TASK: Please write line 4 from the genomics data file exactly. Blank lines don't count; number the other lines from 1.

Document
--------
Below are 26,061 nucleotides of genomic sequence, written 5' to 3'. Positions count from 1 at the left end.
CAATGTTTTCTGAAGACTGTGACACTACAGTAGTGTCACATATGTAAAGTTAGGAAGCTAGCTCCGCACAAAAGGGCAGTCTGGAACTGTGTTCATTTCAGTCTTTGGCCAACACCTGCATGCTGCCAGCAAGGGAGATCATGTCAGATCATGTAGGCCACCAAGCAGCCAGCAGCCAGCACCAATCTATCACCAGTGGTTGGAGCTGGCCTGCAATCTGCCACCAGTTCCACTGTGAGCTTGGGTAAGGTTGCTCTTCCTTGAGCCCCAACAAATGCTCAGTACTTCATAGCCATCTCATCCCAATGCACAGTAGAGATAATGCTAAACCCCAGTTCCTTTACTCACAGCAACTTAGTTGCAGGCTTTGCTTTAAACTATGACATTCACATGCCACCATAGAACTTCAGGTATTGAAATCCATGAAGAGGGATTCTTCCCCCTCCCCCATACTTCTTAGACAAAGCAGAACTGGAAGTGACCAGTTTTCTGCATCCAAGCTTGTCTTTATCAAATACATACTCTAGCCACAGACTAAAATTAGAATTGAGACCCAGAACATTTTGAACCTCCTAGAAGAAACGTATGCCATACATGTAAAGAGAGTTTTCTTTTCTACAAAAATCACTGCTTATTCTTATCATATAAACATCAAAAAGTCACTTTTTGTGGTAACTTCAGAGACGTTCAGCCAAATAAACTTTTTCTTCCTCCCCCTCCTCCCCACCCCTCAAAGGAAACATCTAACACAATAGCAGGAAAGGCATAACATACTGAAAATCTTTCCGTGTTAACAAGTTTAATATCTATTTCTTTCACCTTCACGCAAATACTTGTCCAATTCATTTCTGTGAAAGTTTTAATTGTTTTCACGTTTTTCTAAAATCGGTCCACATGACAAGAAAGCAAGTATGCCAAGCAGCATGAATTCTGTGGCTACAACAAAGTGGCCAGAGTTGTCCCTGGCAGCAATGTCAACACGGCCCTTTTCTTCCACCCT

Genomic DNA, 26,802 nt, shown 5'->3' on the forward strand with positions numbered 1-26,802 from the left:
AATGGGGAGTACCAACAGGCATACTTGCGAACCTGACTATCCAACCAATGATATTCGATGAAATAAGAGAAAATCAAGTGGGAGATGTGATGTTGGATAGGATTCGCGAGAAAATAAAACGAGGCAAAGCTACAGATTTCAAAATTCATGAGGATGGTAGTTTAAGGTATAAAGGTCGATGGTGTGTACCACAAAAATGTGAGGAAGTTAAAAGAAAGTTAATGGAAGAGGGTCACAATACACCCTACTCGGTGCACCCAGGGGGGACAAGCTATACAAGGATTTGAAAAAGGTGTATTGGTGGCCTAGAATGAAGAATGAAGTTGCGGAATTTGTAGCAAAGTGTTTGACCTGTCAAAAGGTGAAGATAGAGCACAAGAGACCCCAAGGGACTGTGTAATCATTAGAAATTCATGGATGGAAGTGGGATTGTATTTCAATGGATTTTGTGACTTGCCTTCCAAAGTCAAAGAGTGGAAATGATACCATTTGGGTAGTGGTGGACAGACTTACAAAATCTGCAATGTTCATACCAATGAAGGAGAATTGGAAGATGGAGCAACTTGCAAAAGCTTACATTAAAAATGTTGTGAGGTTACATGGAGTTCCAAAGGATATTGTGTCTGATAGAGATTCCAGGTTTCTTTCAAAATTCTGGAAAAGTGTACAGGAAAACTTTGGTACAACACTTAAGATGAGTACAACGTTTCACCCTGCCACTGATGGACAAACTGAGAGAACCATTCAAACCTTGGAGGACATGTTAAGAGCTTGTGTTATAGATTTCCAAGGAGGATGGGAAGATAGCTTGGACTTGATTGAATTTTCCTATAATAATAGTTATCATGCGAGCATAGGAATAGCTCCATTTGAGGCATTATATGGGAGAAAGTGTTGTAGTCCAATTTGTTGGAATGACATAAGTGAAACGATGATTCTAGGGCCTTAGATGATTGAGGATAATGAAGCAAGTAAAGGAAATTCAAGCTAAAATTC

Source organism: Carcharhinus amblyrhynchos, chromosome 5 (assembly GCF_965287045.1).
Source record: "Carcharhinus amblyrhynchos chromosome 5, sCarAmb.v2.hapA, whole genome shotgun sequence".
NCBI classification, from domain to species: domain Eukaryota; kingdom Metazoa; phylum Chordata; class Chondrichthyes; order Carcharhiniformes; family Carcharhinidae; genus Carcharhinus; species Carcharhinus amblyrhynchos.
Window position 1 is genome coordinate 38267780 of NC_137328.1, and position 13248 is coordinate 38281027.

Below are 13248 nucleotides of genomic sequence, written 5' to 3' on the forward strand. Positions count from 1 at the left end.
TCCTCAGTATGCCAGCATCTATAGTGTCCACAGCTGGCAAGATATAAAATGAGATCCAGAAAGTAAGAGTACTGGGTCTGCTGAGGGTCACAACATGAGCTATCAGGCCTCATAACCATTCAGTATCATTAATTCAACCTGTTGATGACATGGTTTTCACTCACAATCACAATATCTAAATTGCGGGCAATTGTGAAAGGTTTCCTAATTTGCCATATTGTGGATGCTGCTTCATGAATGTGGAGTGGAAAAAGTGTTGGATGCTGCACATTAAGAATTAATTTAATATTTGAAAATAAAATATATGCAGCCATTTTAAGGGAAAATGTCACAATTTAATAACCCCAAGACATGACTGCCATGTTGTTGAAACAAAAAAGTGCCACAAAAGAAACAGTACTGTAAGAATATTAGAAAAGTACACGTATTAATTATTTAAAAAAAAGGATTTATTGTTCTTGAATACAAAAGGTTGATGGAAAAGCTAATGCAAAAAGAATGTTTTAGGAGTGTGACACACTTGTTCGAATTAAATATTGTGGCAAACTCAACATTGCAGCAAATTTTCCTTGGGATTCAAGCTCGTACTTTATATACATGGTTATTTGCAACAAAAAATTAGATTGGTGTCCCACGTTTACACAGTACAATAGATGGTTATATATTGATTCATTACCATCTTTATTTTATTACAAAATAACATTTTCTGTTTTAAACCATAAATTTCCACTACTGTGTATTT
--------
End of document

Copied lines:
AATGGGGAGTACCAACAGGCATACTTGCGAACCTGACTATCCAACCAATGATATTCGATGAAATAAGAGAAAATCAAGTGGGAGATGTGATGTTGGATAGGATTCGCGAGAAAATAAAACGAGGCAAAGCTACAGATTTCAAAATTCATGAGGATGGTAGTTTAAGGTATAAAGGTCGATGGTGTGTACCACAAAAATGTGAGGAAGTTAAAAGAAAGTTAATGGAAGAGGGTCACAATACACCCTACTCGGTGCACCCAGGGGGGACAAGCTATACAAGGATTTGAAAAAGGTGTATTGGTGGCCTAGAATGAAGAATGAAGTTGCGGAATTTGTAGCAAAGTGTTTGACCTGTCAAAAGGTGAAGATAGAGCACAAGAGACCCCAAGGGACTGTGTAATCATTAGAAATTCATGGATGGAAGTGGGATTGTATTTCAATGGATTTTGTGACTTGCCTTCCAAAGTCAAAGAGTGGAAATGATACCATTTGGGTAGTGGTGGACAGACTTACAAAATCTGCAATGTTCATACCAATGAAGGAGAATTGGAAGATGGAGCAACTTGCAAAAGCTTACATTAAAAATGTTGTGAGGTTACATGGAGTTCCAAAGGATATTGTGTCTGATAGAGATTCCAGGTTTCTTTCAAAATTCTGGAAAAGTGTACAGGAAAACTTTGGTACAACACTTAAGATGAGTACAACGTTTCACCCTGCCACTGATGGACAAACTGAGAGAACCATTCAAACCTTGGAGGACATGTTAAGAGCTTGTGTTATAGATTTCCAAGGAGGATGGGAAGATAGCTTGGACTTGATTGAATTTTCCTATAATAATAGTTATCATGCGAGCATAGGAATAGCTCCATTTGAGGCATTATATGGGAGAAAGTGTTGTAGTCCAATTTGTTGGAATGACATAAGTGAAACGATGATTCTAGGGCCTTAGATGATTGAGGATAATGAAGCAAGTAAAGGAAATTCAAGCTAAAATTC